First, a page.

In the above studies, we either stably overexpressed SRA in ST2 preadipocytes or knocked down SRA in 3T3-L1 preadipocytes, and then investigated the properties of cells following differentiation. The data indicate that preadipocytes are dependent on SRA for differentiation in response to MDI, but that SRA has very little effect on differentiation by the stronger hormone cocktail MDIT. Since SRA enhances insulin action and represses TNFα signaling in MDIT-differentiated cells (Figures 5, ,8),8), we concluded that these effects likely reflect actions of SRA within the mature adipocyte, rather than effects on adipocyte differentiation. However, to further evaluate this conclusion, we employed a lentiviral system (pLentiLox3.7-shSRA) to stably knock down SRA in already-differentiated 3T3-L1 adipocytes, and then determined the effects of SRA knockdown on insulin and TNFαsignaling. More than 80% of adipocytes were infected by the lentivirus based upon the expression of eGFP encoded by the viral construct (data not shown). As shown in Figure 9A, endogenous SRA was efficiently knocked down in mature 3T3-L1 adipocytes by lentiviral shSRA expression (pLentiLox3.7-shSRA) versus control virus (pLentiLox3.7-GFP). Knockdown of endogenous SRA in mature adipocytes had no effect on the accumulation of neutral lipid, as determined by Oil Red O staining (Figure 9B, left panel), nor on the expression of the adipocyte marker genes PPARγ, C/EBPα, FABP4 or adiponectin (Figure 9B, right panel). Importantly, however, lentiviral SRA knockdown inhibited insulin-stimulated glucose uptake (Figure 9C) to a similar extent as retroviral knockdown in preadipocytes followed by differentiation (Figure 5C). Furthermore, knockdown of SRA in differentiated 3T3-L1 cells inhibited the phosphorylation of Akt and FOXO1 in response to insulin (Figure 9D upper panel), and up regulated TNFα-stimulated JNK phosphorylation (Figure 9D, lower panel). Again, these effects are similar to those observed with retroviral knockdown in preadipocytes, followed by differentiation (Figure 5D). These data suggest SRA may play a direct role in improving insulin sensitivity through up-regulating the insulin signaling pathway and down-regulating TNFα signaling.

Figure 9
Knockdown of endogenous SRA in mature 3T3-L1 adipocytes confirms that SRA increases insulin action and inhibits TNFα signaling.


The non-coding RNA SRA functions as an RNA coactivator for several nuclear hormone receptors including steroid receptors [26], thyroid hormone receptors [29], [33], retinoic acid receptors [30], vitamin D receptors [33], and steroidogenic factor-1 [34], but it has not been studied in association with PPARγ. SRA is highly expressed in energy-demanding and mitochondria-rich tissues such as skeletal muscle, liver and heart [26]. Here, we show that SRA is expressed at a higher level in mouse WAT than liver. Given that PPARγ is a key transcriptional regulator of adipocyte biology [1], [8], [58], we hypothesized that SRA binds to PPARγ and has functional importance in adipogenesis. Indeed, we found that SRA binds to PPARγ in vitro, and that the ligand-binding domain is not required for this interaction. This result is consistent with the binding of SRA to other nuclear hormone receptors. SRA also binds to PPARγ in mature adipocytes, as assessed by RNA-protein co-immunoprecipitation (Figure 2E). Although SRA enhanced PPARγ transactivation in a ligand-dependent manner, it did not increase RXR or C/EBPα mediated transcription, indicating that SRA has some specificity as a coactivator. Our results, together with a recent report that SRA increased PPARδ-dependent reporter gene activity [33], suggest that SRA might be a common coactivator for PPAR family proteins.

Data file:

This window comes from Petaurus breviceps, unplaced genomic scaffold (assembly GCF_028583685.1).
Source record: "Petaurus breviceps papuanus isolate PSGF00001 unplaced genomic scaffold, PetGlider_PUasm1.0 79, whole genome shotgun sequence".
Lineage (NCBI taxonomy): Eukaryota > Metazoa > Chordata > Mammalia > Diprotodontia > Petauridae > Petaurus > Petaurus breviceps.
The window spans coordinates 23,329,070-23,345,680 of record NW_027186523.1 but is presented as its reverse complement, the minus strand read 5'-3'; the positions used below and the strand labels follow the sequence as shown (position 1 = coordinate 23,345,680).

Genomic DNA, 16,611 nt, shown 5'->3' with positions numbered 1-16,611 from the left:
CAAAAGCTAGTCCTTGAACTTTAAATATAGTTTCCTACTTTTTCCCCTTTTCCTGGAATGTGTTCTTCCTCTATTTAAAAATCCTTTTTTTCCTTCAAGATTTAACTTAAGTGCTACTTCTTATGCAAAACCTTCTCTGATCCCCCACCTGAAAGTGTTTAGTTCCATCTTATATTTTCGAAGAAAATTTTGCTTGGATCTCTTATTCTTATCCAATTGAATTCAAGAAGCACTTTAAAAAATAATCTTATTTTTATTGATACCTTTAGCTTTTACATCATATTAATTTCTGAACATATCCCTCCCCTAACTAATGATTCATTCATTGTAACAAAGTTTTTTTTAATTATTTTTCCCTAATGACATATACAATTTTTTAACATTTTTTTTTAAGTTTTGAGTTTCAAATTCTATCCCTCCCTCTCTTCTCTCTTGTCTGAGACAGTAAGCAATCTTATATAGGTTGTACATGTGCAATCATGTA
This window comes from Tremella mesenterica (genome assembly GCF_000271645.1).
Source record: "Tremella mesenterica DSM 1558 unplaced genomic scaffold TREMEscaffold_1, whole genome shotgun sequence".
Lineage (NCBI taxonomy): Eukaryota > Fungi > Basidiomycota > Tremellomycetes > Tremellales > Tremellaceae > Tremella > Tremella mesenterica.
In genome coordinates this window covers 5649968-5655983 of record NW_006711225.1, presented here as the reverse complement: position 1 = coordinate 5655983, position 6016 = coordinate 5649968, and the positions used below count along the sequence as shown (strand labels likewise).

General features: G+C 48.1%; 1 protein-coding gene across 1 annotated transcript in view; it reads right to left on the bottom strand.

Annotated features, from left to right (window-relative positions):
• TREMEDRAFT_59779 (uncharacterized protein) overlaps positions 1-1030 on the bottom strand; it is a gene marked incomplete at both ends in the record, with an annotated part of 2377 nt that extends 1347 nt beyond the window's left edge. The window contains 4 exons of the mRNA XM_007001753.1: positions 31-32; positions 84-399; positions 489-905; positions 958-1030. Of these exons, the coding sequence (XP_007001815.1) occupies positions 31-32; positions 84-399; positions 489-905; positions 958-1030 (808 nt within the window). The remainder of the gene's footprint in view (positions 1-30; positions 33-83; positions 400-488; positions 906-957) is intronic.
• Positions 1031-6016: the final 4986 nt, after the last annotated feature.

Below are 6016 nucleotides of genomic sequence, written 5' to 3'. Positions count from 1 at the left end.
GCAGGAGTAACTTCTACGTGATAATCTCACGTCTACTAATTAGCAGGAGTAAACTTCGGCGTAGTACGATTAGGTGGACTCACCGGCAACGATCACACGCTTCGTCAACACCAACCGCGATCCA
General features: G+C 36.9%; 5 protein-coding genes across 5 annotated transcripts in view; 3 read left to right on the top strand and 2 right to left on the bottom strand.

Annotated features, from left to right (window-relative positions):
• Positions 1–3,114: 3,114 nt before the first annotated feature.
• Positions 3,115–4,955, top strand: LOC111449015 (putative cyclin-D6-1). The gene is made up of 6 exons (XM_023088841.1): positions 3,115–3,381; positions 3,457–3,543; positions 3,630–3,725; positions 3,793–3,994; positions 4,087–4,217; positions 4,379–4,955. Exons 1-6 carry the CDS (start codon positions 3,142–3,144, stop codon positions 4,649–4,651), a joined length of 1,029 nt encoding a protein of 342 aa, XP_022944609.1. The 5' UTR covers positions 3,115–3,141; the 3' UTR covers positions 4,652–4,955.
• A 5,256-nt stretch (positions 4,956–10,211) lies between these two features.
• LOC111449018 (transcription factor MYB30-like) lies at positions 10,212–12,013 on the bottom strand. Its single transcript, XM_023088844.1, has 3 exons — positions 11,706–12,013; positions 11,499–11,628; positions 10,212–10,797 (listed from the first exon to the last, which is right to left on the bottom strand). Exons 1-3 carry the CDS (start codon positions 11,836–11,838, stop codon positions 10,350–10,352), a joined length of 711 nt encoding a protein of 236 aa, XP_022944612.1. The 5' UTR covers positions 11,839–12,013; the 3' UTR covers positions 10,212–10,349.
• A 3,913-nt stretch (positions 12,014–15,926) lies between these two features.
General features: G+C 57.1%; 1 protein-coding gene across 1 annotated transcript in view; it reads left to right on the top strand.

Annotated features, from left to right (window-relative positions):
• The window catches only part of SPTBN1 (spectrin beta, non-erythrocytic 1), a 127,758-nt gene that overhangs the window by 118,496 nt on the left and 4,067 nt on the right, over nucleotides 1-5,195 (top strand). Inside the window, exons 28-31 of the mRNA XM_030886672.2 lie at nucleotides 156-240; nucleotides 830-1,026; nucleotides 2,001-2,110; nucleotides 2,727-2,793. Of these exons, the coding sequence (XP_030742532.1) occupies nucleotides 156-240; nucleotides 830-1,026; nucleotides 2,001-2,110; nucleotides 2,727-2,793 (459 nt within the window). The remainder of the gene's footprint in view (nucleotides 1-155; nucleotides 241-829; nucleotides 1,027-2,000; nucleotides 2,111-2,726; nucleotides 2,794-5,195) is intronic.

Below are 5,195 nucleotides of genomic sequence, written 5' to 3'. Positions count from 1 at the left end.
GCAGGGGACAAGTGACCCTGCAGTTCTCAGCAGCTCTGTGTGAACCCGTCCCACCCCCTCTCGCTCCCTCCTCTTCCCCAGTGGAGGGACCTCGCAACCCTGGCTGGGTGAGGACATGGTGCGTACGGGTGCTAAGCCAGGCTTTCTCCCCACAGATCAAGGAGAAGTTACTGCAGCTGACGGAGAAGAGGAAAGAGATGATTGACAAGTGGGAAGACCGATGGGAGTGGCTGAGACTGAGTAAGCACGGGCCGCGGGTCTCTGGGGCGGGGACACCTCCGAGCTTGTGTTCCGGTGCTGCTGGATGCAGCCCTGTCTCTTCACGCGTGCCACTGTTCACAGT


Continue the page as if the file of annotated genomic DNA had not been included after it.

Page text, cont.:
The ability of SRA to coactivate PPARγ explains, at least in part, our observations that overexpression of SRA promotes MDI-induced adipogenesis in ST2 cells (Figure 2A–2D), and depletion of SRA impairs MDI-induced adipogenesis in 3T3-L1 cells (Figure 2F–2M). However, SRA has very little effect on adipogenesis in response to the more powerful differentiation cocktail MDIT, presumably because troglitazone allows for strong PPARγ signaling even when SRA levels are low. Although this may seem paradoxical given the observation that SRA functions as a PPARγ coactivator in the presence of the related ligand ciglitazone (Figure 1), those studies were performed in transiently transfected JEG-3 choriocarcinoma cells, which lack the adipocyte milieu.